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Tuesday, 15 September 2015
Page: 6819

Senator KETTER (Queensland) (15:21): In commencing my contribution, I take up a point made by Senator Smith when he called upon the opposition to express some gracious response to the changes in leadership that have occurred overnight. From my own perspective, I commiserate with Mr Abbott over the way he has been treated overnight and I wish him the best in his future endeavours. I also congratulate Mr Turnbull on his election to the leadership of the Liberal Party. For the sake of the people of Australia, I hope that he is able to discharge the duties that he has now been entrusted with. It is incumbent on us to say, however, that whilst we might reflect personally on Mr Abbott's demise, one certainly cannot consider his period in office as Prime Minister as anything other than a disaster for our country. I certainly believe that there has been a lot of economic vandalism perpetrated in that period of time.

With Mr Abbott's statement this morning—I will come to Senator Abetz's responses to my question in due course—I think it is important to note that he spoke about the white-anting that had occurred during his period of leadership, about the febrile media culture that rewarded treachery and about conniving and dishonour. He also made reference to 'the assassin's knife'. So this government has clearly now gone from exhibiting chaos and dysfunction down to a new level of division and chaos which I think does not bode well for our country.

Today I asked Senator Abetz whether the Prime Minister agreed with the coalition's Direct Action Plan or whether it was an 'environmental fig leaf', to use Mr Turnbull's terms, and 'a recipe for fiscal recklessness on a grand scale.' In his response, Senator Abetz confirmed that the Prime Minister will be supporting the plan which the government is taking to Paris. I think that confirms that Mr Turnbull is a person who will say anything and do anything in order to obtain political power. I think it is important that the Australian people look at Mr Turnbull's public statements, given he aspires to the top job in the land, in respect of this issue of climate change. He has previously said that he would not lead a party that was not as committed to action on climate change as he is. This is a Liberal politician who has previously expressed in writing, in December 2009, some home truths about the farce that the coalition's policy, or lack of policy, on climate change had descended into. He acknowledged that one cannot cut emissions without a cost. He said:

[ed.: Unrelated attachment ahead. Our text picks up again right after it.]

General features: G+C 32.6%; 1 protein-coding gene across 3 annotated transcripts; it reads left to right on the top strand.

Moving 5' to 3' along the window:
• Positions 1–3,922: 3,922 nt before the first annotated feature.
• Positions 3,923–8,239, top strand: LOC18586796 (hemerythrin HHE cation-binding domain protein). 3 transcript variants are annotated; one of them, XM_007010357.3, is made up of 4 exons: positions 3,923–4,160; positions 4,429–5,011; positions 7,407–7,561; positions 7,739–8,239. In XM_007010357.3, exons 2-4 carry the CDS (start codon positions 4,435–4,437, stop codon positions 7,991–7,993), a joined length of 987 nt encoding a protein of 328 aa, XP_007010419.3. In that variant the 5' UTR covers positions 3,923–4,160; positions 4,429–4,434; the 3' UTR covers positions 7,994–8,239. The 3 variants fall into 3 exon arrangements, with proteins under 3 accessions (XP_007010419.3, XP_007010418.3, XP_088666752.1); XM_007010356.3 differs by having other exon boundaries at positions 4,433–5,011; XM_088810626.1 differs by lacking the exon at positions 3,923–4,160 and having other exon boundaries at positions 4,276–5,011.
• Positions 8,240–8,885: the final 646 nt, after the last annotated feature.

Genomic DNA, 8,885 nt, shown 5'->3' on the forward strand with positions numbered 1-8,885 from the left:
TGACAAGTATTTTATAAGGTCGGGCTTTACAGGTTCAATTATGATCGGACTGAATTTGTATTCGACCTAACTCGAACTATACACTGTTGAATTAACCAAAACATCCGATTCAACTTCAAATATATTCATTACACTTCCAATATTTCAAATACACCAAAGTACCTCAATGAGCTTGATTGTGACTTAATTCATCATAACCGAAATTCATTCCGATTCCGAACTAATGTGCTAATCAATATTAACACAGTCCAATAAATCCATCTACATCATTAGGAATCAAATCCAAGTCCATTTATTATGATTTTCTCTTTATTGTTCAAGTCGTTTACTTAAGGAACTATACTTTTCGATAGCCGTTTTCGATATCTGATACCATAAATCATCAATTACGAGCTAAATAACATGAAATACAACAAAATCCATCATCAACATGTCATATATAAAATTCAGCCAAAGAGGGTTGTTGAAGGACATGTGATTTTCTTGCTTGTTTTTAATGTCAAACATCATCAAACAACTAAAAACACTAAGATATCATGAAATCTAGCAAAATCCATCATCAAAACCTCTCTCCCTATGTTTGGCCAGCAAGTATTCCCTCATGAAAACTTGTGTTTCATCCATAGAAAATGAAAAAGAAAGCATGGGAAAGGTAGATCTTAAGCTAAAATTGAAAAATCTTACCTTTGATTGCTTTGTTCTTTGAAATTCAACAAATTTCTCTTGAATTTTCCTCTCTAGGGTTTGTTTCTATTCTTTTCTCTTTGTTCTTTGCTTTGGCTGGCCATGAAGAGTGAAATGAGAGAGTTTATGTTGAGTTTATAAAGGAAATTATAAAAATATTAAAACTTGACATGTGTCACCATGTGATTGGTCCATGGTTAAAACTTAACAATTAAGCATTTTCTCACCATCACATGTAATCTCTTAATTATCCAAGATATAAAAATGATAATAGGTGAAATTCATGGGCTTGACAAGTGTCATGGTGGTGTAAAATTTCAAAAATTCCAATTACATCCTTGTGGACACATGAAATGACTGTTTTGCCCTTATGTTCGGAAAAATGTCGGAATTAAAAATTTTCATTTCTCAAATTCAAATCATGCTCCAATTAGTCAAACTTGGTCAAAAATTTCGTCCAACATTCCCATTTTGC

To replace dirty coal fired power stations with cleaner gas fired ones, or renewables like wind let alone nuclear power or even coal fired power with carbon capture and storage is all going to cost money.

To get farmers to change the way they manage their land, or plant trees and vegetation all costs money.

Somebody has to pay.

So any suggestion that you can dramatically cut emissions without any cost is, to use a favourite term of Mr Abbott—

I do not want to quote the specific term that Mr Turnbull used, because I fear it is unparliamentary, but he certainly described Mr Abbott's position on this matter in fairly explicit terms.

So we have a Prime Minister who, regrettably, is a person who cannot be taken on his record. He is a person who will say anything and do anything in order to obtain high political office. It should not be forgotten that Mr Turnbull sat around the cabinet table that delivered the toxic first budget of this government. (Time expired)

Question agreed to.